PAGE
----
Monday, July 31, 2017

Uninvited dinner guests

Last night, I was outside watering my plant friends (to keep them alive during these blazing hot temps) when I noticed a cloud of gnats or tiny flies swarming around our tall Texas hibiscus. I inched up closer to see better. And look what I found! A praying mantid TRYING to eat her bug supper. Those pesky flies kept horning in, trying to get some, too. You can see them in these photos. I also took a video, but the focus is horrible. I'm going to share it because you can at least see the flies flying around the mantid. Interesting!

Friday, July 21, 2017

Antlion adult

Those cool little insects that build funnels in the dirt and wait for a delicious victim to topple in? This is what they grow up to owlfly.

Angel on my shoulder

Sometimes all I have to do is just sit on the back patio, and adventure comes to ME! Yesterday evening, I happened to glance over to my left and look what I found! A praying mantid kid, perched right there on my shoulder. Fun! I love praying mantids! After a bit of chasing, I captured my little friend and released it in the Jerusalem sage. It groomed a bit, then went on its merry way. See you next time, angel!

Yellow garden spider

My pretty yellow garden spider gal has grown! The brown exoskeleton to the right is a sure sign that she's expanded around the waist. Ha! But if you look even closer, you might notice some webbing in front of her. Hmmm. That was new to me so I took some photos. 

Typically, orbweavers only build a round web and lurk upside down on it, waiting for prey to stumble into the sticky strands. I observed that the extra strands in front of this garden spider were messy and not at all orb-like. For added protection,  I surmise that she threw those up right before she molted. After a molt, a spider's outer skin is soft until it hardens. Thus, a spider is more vulnerable to predators right after a molt. My theory: this garden spider threw up the extra web as a shield. Cool, eh?

Wednesday, July 19, 2017

Scarlet pea

My transplanted scarlet pea (Indigofera miniata) is happy. This lovely but oft-ignored native usually gets mowed.

Tuesday, July 18, 2017

Sunday, July 16, 2017

Tiger swallowtail

Eastern tiger swallowtail on our phlox this afternoon!

Poor beautyberry

July 1, 2017
We planted two American beautyberries in October 2014. One must have died because we only have one. Last year, it struggled but came back this spring. It was growing gang busters, then we noticed a wilting branch. The branch died. Then another wilted. Looking for help, I posted the photo above on Facebook and asked for input as to what might be happened. No one really offered any advice. Look at the poor beautyberry now (below). We may be losing it for good this time. And I don't know why. And yes, I've been giving it water to get it through these hot weeks.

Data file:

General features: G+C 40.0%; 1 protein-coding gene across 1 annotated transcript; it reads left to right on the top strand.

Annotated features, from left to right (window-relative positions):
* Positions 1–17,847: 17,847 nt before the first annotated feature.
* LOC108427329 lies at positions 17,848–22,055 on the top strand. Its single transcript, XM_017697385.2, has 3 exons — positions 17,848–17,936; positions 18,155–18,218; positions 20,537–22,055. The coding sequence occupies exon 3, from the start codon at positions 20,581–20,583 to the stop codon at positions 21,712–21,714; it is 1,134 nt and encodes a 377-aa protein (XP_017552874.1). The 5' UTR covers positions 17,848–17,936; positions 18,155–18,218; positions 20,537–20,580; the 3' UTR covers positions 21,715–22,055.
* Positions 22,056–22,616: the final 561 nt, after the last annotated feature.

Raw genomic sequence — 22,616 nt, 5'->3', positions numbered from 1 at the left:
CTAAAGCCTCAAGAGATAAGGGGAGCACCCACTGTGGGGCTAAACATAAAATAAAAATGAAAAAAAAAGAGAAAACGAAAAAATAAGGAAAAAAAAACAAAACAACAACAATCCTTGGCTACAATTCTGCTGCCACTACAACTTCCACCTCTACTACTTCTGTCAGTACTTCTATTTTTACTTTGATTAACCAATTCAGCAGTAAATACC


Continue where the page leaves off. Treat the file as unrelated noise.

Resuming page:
July 16, 2017

Hot blooms

Prairie fleabane
 Summer temps are searing. But despite the heat, we've got colors in our Texas Wildscape!
Gray golden aster
Scarlet bouvardia (firecracker bush)
Wedelia (zexmenia)
Woolly ironweed
Black-eyed susans

'John Fanick' phlox

Tuesday, July 11, 2017

Passiflora tidbits

Our little birdwing passionflower (Passiflora tenuiloba) is finally...

 And do you know why corkstem passionflower (Passifora suberosa) is named corkstem? Well....
I do now!

Evening stroll

 Thread-waisted wasp
 Wood roach

 Texas spiny lizard child chomping on something

Texas bush-clover

Our little Texas bush-clover (Lespedeza texana) is coming right along. I just love this native species that I transplanted from our adjoining neighbor's yard (with her permission, of course) in October 2014. Now it can grow freely without being mowed. Its tiny purple flowers resemble delicate orchids. This year, I harvested some seeds. Each pod contains one tiny black seed, which looks like a pea (see photo below).

Sunday, July 9, 2017

Bedroom beetle

Spotted last night on our bedroom wall! My side of the bed, of course. Likely a false blister beetle. Perhaps Oxacis trimaculata? Mine resembles this one.

Hackled orbweaver

I just love finding new creatures to photograph in our Wildscape. This one was hanging within a pot of mother-in-law tongue plants. What is this creature? First clue: there's an orbweb. So it's a orbweaver spider of some kind. This one was small, about a fourth of an inch or so. Which made it very difficult to photograph. But I did my best.
While culling and editing photos, I was about to click the "delete" button when I spotted the photo bomber (above). Can you see her? She's of the eight-legged variety....a bold jumping spider.
So meet a hackled orbweaver, more specifically a feather-legged spider (Uloborus sp.). Perhaps Uloborus glomosus? In the close-ups below, you can actually see the "feathers" on the spider's front legs.